Mark Wignall | High schools or sporting academies?
Dave Myrie was the picture of sartorial elegance as he stood at the entrance to the principal's office at Kingston College (KC), one of Jamaica's most renowned and successful high schools doing what high schools ought to do: transform children/adolescents into viable adults so that they may have a fighting chance with advancing their lives.
When I left KC in the late 1960s, it ruled the roost in academic excellence and sporting prowess. Some students from other schools transferred to KC's sixth form (grades 12 and 13) for its well-known and successful maths programme.
I was not on a fashion hunt as I spoke with Mr Myrie, but his blue suit was perfectly cut and his red tie exuded 'authority.' Or was it a red shirt?
"What is your position on the matter of traditional high schools like yours trading in - sorry - recruiting students athletes from other high schools who are not as well placed as yours?"
Dave Myrie gave me the answer I expected. "Any boy who leaves another high school and comes to KC does so because it is his choice; he wants to come here."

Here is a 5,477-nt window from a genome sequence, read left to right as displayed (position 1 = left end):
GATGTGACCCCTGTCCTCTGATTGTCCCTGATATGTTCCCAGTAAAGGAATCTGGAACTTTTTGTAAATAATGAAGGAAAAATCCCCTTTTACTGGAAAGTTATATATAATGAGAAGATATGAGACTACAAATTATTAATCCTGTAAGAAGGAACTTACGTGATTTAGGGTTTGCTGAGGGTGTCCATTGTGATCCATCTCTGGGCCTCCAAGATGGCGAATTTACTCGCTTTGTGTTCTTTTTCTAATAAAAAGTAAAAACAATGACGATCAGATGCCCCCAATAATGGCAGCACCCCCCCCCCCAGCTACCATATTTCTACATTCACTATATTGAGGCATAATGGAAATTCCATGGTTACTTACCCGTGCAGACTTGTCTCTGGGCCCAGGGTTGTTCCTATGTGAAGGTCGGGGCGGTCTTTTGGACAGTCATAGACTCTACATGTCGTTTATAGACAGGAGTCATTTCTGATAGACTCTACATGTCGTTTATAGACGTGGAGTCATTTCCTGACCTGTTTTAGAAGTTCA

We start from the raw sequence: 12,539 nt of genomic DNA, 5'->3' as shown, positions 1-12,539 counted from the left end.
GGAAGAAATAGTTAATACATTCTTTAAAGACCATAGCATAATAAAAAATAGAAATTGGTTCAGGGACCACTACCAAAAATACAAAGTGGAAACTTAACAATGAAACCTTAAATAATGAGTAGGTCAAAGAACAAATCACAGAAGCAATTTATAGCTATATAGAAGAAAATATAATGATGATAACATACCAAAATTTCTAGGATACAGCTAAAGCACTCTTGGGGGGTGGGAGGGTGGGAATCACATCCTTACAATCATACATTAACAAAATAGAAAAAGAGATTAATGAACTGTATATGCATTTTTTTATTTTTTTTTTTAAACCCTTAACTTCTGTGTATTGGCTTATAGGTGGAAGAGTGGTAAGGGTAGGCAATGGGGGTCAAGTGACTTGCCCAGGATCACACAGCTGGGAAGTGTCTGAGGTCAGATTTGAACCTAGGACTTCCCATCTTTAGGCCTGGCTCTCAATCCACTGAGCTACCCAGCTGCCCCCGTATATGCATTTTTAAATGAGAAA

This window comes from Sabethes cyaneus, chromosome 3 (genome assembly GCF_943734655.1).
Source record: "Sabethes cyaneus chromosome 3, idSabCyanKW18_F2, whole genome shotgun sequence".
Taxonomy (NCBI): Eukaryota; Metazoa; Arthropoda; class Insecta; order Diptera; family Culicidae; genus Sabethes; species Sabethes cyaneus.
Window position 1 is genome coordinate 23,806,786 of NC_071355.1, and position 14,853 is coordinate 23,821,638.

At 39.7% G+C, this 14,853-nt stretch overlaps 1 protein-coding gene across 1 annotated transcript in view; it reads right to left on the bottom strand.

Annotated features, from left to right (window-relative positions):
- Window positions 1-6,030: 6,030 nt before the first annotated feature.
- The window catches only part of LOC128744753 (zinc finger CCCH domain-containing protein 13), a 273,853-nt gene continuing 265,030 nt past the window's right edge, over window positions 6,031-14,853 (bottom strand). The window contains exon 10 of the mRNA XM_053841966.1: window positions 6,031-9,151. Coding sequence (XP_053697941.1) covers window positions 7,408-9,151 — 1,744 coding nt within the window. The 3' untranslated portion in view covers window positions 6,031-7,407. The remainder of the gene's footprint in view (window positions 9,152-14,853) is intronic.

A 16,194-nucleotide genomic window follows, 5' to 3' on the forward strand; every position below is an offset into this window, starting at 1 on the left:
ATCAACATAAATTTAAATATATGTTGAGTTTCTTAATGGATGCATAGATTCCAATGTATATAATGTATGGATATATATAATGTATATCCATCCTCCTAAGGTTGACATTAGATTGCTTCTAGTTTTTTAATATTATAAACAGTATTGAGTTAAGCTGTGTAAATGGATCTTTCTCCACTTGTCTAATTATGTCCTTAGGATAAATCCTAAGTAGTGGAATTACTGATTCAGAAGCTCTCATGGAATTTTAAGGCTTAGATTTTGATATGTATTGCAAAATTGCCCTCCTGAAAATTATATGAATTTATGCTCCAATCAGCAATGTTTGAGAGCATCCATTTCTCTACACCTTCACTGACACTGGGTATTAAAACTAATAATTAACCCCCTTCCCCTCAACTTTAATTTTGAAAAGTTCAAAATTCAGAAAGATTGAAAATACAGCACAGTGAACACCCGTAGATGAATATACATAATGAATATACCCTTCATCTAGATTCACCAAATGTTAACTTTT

As we spoke, he also said, "We are a high school that does sports, not a sporting school."
At another campus not necessarily far from, nor near to KC, another well-known principal of a high school with the same KC designation - brand-name - said to me, "This has to be totally off the record. We have had much success in sports. But, if it was left up to me, I would cancel Champs and Manning Cup for about three years. We have to get back to our core values - building our kids, and not making it seem as if high school is nothing more than a sporting venue."
At another brand-name high-school campus, I spent close to half an hour waiting for the principal. I walked outside the office simply because my feet were impelling me to move. In another three minutes, I was in conversation with a security guard on the huge campus.
"Dem boy here have no manners. Dem talk to yu anyway," he said. "Me just try and keep outa dem way as much as possible."
"This school does not involve itself in active recruitment of student athletes, as your question implies. Students are free to come to this school, just as they are free to go, if that is what their parents want. And, as I said before, I would like to keep my name out of this matter," said the principal.